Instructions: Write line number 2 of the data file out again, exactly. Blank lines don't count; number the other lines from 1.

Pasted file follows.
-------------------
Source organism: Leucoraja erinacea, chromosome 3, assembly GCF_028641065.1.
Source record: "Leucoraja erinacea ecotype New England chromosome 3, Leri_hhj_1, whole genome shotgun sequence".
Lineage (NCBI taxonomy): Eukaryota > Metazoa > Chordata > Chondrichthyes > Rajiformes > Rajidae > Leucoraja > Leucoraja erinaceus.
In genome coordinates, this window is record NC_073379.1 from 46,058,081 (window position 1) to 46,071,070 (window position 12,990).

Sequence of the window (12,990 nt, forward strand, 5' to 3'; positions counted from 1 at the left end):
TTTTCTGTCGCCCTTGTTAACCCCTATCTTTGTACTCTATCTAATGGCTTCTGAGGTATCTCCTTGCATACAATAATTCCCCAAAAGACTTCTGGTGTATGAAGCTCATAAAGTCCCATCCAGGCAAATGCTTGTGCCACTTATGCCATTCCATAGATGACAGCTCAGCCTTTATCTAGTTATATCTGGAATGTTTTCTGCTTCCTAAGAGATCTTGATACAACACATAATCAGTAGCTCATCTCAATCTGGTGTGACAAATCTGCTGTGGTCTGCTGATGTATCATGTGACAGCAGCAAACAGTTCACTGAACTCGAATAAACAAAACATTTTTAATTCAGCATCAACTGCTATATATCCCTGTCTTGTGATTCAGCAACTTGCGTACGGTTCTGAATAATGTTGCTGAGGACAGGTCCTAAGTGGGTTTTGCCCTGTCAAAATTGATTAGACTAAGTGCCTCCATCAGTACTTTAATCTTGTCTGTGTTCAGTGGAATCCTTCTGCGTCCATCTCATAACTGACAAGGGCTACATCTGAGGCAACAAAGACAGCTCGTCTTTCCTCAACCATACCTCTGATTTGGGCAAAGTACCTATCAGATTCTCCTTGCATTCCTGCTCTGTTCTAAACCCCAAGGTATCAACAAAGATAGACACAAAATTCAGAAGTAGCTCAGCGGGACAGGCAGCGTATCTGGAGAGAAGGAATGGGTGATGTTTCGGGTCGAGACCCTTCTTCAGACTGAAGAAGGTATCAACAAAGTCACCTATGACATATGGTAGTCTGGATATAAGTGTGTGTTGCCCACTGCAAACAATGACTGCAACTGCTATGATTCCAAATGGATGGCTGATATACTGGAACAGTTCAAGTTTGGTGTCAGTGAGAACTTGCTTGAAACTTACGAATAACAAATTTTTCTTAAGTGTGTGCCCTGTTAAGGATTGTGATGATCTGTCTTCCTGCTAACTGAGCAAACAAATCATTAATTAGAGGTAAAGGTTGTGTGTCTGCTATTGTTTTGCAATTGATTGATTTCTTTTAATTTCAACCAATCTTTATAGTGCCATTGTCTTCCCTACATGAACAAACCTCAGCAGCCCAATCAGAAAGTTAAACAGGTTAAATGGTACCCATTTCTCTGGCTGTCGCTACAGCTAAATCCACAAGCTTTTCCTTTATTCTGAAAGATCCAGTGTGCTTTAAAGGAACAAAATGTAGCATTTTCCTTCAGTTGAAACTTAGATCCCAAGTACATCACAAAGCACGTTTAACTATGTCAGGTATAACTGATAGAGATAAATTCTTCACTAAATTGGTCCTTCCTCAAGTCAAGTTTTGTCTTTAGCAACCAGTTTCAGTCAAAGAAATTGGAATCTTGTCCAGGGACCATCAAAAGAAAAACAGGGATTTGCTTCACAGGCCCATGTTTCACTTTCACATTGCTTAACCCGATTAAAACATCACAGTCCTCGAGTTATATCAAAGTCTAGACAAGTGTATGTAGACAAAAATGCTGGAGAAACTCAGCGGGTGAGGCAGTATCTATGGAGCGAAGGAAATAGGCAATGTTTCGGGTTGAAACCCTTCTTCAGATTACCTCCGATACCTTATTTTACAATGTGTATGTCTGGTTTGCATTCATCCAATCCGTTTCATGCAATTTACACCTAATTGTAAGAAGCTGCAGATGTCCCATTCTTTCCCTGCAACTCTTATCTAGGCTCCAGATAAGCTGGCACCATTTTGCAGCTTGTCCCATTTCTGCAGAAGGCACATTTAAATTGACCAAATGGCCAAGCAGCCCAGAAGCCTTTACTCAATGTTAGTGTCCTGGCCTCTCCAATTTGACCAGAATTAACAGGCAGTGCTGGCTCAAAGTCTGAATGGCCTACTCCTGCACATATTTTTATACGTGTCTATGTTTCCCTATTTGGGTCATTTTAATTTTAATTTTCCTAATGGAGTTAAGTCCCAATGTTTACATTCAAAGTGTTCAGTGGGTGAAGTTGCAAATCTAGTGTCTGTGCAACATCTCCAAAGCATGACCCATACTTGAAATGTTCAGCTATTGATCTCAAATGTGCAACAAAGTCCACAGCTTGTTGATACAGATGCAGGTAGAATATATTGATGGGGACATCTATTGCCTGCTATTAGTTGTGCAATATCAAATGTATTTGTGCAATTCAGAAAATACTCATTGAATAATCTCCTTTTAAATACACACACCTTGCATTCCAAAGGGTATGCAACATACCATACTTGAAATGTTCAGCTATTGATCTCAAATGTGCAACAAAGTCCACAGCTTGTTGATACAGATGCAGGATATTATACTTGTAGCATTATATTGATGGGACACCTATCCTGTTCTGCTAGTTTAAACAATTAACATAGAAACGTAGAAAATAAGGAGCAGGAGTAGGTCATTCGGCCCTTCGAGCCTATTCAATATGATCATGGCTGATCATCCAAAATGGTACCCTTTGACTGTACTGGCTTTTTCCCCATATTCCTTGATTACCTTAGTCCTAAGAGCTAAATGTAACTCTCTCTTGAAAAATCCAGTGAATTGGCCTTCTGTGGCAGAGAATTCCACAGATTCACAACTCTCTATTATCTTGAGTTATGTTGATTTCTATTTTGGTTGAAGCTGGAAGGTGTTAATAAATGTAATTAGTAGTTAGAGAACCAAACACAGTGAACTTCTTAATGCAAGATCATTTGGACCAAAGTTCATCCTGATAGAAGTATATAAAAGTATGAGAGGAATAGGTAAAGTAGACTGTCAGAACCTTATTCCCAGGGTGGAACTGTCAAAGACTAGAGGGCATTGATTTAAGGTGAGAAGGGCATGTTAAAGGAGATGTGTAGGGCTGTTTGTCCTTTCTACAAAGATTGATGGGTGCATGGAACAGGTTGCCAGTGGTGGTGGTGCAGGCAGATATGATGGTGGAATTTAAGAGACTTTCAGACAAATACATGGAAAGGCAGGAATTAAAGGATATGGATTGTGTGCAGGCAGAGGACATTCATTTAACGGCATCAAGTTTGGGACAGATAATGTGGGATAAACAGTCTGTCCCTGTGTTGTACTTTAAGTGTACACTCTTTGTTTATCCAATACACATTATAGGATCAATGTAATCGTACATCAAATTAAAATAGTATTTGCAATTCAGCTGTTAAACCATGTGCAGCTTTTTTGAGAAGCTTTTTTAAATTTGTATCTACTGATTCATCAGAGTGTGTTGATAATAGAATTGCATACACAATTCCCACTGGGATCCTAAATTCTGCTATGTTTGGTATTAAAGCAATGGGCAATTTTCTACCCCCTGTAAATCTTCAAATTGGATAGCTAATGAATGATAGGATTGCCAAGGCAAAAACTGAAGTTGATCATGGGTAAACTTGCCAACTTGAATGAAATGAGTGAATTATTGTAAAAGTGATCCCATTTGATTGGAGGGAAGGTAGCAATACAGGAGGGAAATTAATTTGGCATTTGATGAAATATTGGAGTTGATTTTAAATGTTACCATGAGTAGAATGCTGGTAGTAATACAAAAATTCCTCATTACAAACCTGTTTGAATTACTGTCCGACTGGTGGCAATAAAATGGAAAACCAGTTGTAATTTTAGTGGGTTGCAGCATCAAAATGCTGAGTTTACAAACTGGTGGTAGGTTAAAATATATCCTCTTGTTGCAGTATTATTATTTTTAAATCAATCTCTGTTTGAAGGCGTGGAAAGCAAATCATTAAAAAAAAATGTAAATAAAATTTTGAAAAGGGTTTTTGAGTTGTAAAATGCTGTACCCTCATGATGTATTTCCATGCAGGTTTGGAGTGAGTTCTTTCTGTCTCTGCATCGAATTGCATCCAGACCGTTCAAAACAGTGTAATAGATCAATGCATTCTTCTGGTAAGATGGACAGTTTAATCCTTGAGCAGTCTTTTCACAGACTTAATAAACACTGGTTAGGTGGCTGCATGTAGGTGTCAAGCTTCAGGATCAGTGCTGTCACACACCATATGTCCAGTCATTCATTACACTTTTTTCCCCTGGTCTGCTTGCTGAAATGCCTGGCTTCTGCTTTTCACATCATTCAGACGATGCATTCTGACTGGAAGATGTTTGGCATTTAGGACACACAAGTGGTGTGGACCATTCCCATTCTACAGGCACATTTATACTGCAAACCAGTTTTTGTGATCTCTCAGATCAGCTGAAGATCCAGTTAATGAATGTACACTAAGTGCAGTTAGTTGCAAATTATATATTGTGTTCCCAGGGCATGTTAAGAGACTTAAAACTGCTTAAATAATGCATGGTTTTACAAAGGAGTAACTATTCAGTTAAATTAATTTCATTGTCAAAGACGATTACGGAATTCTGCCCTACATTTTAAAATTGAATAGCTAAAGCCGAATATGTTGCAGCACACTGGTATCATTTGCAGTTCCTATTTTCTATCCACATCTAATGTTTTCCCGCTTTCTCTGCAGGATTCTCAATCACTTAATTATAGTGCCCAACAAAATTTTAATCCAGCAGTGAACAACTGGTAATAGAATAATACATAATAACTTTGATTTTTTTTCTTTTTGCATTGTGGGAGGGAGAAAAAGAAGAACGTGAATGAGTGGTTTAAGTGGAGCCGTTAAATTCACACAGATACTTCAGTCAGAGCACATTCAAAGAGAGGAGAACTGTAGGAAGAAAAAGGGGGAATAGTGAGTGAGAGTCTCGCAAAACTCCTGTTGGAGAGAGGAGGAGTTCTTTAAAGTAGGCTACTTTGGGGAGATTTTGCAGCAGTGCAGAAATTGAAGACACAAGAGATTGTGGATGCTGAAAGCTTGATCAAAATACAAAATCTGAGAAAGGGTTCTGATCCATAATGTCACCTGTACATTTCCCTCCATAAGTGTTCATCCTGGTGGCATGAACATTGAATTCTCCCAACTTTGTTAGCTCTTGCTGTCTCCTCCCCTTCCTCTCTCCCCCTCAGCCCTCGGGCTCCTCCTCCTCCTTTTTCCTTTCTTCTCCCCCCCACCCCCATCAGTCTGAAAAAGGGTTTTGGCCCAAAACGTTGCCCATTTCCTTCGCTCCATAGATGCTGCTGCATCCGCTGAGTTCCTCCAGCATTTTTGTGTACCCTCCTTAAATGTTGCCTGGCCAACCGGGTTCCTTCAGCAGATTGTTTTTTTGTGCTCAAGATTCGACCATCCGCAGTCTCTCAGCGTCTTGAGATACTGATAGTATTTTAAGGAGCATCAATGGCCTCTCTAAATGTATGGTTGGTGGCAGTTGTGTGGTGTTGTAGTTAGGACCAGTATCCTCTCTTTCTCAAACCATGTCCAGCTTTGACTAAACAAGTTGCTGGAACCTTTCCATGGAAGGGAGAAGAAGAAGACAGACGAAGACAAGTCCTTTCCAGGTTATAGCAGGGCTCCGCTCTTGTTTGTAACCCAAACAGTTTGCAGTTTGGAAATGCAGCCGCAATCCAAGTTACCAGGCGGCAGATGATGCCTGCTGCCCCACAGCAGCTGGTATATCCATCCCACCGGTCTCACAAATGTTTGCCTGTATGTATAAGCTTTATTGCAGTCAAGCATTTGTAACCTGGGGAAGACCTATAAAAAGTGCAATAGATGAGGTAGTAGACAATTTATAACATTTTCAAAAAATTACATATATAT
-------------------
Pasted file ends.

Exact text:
Source record: "Leucoraja erinacea ecotype New England chromosome 3, Leri_hhj_1, whole genome shotgun sequence".